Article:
On 29 November 2016, disreputable web site The Boston Tribune published a hoax news article appearing to report that U.S. President Barack Obama had signed an executive order banning all fake news outlets:
In wake of the controversial 2016 presidential election, President Obama has signed what may be one of his final executive orders. On Monday morning, President Obama signed Executive Order 13749 banning all fake news websites and ensuring penalties ranging from fines/fees to criminal prosecution for those that own and maintain such websites.
In the days after President-Elect Donald Trump won the 2016 presidential election the topic of fake news has been one of fierce controversy as many point to a myriad of frequently trending- yet fake news articles that were widely circulated on social media websites such as Facebook and Twitter during the election cycle. According to many critics, the rate in which fake news was circulated online unfairly influenced the results of the election.
The story quoted here was published by TheBostonTribune.com, a web site that has a history of publishing hoax stories, such as a completely baseless claim that Michelle Obama's mother would receive a $160,000 annual government pension, or that Wisconsin eliminated all "FoodShare/EBT programs" as of 1 December 2016.
In addition to the web site's less-than-nodding acquaintance with the truth, a list of executive orders signed by the President is available to the public. While the president did sign two executive orders on 29 November 2016, neither of them was "Executive Order 13749" or had anything to do with the media.
The Boston Tribune made a second claim later in their hoax article, when (in a remarkable feat of self-awareness) its author wrote that Obama's alleged executive order was spurred by a story published by a fake news outlet, but masquerading as a real news outlet:
According to multiple sources, the fake news article that was the apparent “last straw” leading-up to President Obama’s decision to sign Executive Order 13749 was an article run on a fake news website with the misleading domain – www.thebostontribune.com.co. The website was designed to trick readers into thinking that they were reading information from our publication (The Boston Tribune), however – the almost unnoticeable distinction between our website and this fake website was the ‘.co’ added to the end of the domain. When we first learned of the copycat website spreading fake news we contacted the publisher of the misleading website (later identified at Aaron Baker) and asked that the website be taken down immediately – Mr. Baker failed to respond to our request.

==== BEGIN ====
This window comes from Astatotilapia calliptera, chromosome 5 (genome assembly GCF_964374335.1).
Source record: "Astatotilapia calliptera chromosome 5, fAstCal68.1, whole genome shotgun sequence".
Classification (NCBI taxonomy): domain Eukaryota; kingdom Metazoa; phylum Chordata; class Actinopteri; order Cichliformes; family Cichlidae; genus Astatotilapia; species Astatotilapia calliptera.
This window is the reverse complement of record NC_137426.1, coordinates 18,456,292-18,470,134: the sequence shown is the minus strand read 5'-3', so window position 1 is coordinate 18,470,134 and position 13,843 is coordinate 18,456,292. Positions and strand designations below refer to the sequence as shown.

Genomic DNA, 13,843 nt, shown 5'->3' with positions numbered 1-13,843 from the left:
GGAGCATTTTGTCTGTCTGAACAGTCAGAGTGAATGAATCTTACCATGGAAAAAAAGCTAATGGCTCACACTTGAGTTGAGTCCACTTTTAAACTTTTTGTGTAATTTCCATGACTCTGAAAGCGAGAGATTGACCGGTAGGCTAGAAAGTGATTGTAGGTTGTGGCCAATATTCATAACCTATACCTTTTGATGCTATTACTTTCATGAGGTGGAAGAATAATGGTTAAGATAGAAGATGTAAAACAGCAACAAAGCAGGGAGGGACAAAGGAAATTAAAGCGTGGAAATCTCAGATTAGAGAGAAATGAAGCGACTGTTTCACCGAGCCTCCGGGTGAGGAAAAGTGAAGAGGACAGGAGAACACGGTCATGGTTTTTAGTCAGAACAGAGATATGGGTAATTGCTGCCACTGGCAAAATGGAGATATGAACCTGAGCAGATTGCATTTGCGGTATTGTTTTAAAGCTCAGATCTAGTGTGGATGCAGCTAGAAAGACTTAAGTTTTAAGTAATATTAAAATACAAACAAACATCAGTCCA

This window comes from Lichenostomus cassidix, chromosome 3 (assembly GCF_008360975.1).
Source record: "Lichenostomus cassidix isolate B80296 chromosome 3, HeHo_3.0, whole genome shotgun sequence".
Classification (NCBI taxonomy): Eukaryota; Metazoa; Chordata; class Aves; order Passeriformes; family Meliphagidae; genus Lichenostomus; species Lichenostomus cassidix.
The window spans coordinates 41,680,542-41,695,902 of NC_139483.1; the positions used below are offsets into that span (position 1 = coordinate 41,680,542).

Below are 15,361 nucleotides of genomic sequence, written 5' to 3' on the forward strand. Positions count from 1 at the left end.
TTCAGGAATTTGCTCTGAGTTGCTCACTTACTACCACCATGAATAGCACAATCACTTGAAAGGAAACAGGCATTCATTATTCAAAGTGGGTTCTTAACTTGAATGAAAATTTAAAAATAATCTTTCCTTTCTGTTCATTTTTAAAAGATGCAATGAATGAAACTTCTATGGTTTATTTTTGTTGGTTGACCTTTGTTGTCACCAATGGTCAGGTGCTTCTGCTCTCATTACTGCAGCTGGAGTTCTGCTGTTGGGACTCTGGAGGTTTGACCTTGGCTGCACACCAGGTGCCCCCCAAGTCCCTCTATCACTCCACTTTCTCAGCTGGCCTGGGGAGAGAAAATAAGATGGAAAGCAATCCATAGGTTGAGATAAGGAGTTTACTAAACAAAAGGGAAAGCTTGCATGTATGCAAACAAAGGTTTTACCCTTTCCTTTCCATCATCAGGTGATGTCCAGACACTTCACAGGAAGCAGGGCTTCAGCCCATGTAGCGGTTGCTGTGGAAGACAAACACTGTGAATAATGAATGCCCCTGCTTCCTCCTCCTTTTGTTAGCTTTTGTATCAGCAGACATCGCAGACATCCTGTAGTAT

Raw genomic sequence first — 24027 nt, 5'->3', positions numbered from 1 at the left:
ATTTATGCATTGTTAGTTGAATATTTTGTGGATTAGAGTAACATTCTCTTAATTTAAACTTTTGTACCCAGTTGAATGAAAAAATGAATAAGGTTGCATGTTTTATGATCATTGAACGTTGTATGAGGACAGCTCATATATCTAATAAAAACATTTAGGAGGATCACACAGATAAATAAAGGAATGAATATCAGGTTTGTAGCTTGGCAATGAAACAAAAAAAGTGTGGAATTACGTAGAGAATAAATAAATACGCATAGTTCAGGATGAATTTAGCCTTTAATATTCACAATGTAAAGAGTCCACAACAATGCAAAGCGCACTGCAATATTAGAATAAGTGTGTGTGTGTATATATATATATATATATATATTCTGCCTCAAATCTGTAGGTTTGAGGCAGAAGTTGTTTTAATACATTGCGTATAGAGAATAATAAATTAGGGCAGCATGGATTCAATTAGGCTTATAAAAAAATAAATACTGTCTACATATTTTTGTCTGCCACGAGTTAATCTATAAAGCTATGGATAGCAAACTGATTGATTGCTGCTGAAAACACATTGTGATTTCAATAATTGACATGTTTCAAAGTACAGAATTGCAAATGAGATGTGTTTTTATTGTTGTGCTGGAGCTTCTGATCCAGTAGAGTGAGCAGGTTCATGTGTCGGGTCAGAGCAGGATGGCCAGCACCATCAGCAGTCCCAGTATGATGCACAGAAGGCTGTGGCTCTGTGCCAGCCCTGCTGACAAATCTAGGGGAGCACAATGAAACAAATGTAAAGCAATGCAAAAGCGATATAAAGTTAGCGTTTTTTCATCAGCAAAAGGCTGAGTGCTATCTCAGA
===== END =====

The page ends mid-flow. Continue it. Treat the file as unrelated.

The article published by the fake news website is one that many will recognize as it spread rapidly on Facebook and quickly received over 300,000 shares. It featured the headline – “Unmotivated Voters Paid $50 To Cast Democratic Vote”.
While it is true that a common tactic used by purveyors of fake news in 2016 was to publish stories on misleading domain names, anyone attempting to imitate a legitimate news organization by adding ".co" to TheBostonTribune.com would be severely misinformed, as neither version of the web site is a reliable source for truthful information.
The one aspect of The Boston Tribune's report that actually was based in reality was its mention of a speech that President Obama delivered in Berlin about the rampant spread of misinformation on the internet:
Because in an age where there's so much active misinformation, and it's packaged very well, and it looks the same when you see it on a Facebook page or you turn on your television, where some overzealousness on the part of a U.S. official is equated with constant and severe repression elsewhere, if everything seems to be the same and no distinctions are made, then we won't know what to protect. We won't know what to fight for. And we can lose so much of what we've gained in terms of the kind of democratic freedoms and market-based economies and prosperity that we've come to take for granted.
He mentioned nothing about signing a ban into law, because the story reporting that he did so is indisputably false.